As for Braga ... well, I'll have to get my hands on those DVD commentaries. Braga took a huge amount of heat from fans during Voyager and Enterprise's run. Fair play if he wants to set (some) of the record straight.

    But yes, as for Berman - I doubt he has a strong opinion one way or the other about Picard.
     
  16. The Wormhole

    The Wormhole Fleet Admiral Admiral

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    It's actually an interview done on the Blu-ray release for Enterprise. For the most part it is just (deserved) mud-slinging at UPN, along with a few catty comments directed at Manny Coto, such as Berman (I think) sneering when Coto was brought up "Right, because Manny Coto never wrote a bad episode, did he?"
     
  17. Cyrus

    Cyrus Vice Admiral Admiral

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    On his twitter account Berman was very complimentary of Picard before the show premiered. After the show started he hasn't said anything about it but one time asked how his followers liked it. Here are some of his twitter posts:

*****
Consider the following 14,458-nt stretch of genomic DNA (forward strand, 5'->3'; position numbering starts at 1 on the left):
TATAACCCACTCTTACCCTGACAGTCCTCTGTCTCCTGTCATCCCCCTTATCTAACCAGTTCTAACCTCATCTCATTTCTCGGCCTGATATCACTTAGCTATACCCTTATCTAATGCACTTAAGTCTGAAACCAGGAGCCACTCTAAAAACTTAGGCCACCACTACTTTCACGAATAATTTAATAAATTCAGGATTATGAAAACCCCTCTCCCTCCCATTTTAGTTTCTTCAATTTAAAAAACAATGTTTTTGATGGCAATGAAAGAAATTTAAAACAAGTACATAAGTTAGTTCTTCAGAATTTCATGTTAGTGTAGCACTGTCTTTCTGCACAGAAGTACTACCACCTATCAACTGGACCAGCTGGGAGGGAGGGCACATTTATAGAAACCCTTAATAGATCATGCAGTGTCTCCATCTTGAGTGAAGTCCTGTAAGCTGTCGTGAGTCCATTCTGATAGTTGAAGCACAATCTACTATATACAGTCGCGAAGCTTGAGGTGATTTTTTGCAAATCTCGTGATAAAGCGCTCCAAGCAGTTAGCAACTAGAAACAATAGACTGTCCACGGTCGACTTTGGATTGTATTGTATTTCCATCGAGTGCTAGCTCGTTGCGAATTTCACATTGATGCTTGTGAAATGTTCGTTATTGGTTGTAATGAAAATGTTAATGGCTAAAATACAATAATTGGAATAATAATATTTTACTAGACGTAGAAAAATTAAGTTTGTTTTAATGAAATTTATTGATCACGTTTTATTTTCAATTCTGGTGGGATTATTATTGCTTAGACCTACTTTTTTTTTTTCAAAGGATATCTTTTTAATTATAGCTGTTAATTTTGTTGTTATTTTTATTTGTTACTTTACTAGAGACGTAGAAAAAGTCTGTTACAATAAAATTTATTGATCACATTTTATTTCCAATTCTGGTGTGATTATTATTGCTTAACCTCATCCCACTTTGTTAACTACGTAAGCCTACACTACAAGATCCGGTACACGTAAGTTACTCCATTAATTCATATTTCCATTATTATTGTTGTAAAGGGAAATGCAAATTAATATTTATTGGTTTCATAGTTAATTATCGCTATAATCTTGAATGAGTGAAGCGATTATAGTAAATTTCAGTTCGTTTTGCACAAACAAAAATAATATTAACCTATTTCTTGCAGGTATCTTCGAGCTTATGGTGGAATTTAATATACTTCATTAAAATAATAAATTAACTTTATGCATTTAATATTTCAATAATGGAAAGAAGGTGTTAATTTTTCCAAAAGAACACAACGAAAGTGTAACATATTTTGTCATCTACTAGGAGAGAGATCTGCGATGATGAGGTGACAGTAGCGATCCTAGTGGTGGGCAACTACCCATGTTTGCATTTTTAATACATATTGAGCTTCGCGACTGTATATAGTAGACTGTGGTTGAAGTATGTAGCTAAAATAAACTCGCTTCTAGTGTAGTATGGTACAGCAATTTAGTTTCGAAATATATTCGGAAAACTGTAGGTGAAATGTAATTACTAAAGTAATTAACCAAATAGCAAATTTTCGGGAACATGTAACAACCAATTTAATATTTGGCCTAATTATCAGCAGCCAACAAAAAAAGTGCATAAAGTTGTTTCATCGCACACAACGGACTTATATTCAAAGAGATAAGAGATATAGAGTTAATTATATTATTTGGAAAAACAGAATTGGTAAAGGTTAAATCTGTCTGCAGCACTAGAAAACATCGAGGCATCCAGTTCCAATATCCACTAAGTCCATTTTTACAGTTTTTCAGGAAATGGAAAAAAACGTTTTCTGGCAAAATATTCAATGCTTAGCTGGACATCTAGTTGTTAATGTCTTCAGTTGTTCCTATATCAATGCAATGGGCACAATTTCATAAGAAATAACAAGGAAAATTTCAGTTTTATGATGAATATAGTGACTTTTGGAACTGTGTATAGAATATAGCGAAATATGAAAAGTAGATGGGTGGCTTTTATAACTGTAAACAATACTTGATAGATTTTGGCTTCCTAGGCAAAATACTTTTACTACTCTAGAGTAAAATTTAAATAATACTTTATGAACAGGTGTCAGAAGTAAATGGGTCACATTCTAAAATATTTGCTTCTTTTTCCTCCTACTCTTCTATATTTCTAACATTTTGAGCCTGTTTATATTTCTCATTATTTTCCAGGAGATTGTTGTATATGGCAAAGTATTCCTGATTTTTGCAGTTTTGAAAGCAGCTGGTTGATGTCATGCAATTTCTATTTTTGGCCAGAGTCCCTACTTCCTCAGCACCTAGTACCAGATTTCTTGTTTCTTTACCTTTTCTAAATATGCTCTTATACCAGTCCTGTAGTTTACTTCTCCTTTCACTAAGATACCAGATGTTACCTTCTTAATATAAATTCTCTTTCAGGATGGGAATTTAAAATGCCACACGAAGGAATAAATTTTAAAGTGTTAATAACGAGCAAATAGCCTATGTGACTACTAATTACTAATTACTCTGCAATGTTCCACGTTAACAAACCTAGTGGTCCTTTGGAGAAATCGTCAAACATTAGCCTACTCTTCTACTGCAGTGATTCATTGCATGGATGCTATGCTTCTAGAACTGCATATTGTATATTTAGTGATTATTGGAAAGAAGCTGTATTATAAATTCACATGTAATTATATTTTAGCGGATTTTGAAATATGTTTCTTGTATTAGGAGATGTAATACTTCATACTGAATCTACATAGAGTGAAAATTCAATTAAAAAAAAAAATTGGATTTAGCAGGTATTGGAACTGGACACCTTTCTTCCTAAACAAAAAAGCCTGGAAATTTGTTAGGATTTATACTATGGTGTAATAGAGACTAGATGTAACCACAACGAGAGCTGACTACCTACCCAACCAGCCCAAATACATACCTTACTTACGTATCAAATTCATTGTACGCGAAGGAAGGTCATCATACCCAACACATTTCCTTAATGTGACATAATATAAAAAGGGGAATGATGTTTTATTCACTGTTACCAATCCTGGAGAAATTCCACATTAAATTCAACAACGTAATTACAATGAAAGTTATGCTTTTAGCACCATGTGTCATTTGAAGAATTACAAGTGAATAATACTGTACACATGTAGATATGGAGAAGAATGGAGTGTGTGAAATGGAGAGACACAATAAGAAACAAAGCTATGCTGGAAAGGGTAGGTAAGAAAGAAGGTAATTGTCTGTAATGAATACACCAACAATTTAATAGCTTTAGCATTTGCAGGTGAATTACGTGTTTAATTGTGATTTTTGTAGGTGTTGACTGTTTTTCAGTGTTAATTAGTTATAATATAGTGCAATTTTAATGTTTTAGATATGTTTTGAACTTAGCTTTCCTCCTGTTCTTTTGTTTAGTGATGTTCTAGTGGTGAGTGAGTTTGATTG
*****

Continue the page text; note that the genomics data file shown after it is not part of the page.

Michael Chabon is one of America’s greatest writers. Having him involved with Star Trek is beyond amazing!

    Picard series should be incredible. Lots of first-class talent behind it.

    Watch @AkivaGoldsman’s A BEAUTIFUL MIND, and you’ll see an example of the amazing talent that has been brought to Star Trek.

    Picard show with @SirPatStew looks remarkably thought provoking. I, for one, am anxiously looking forward to it.

    Stewart, Spiner, Frakes, Ryan, Chabon, Goldsman....what else could we ask for? Im holding my breath. Watch!!
     
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  18. Serveaux

    Serveaux Boomer American Premium Member

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    Coto deserves that. He brought a lot of fan service, but nothing brilliant.
     
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  19. BillJ

    BillJ Canon Warrior Premium Member

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    He was a forerunner for the times coming when all that matters is fan service.
     
  20. The Old Mixer

    The Old Mixer Mih ssim, mih ssim, nam, daed si Xim. Moderator

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    Fan service was the only reason I went back to ENT in S4...the show was dull as dishwater.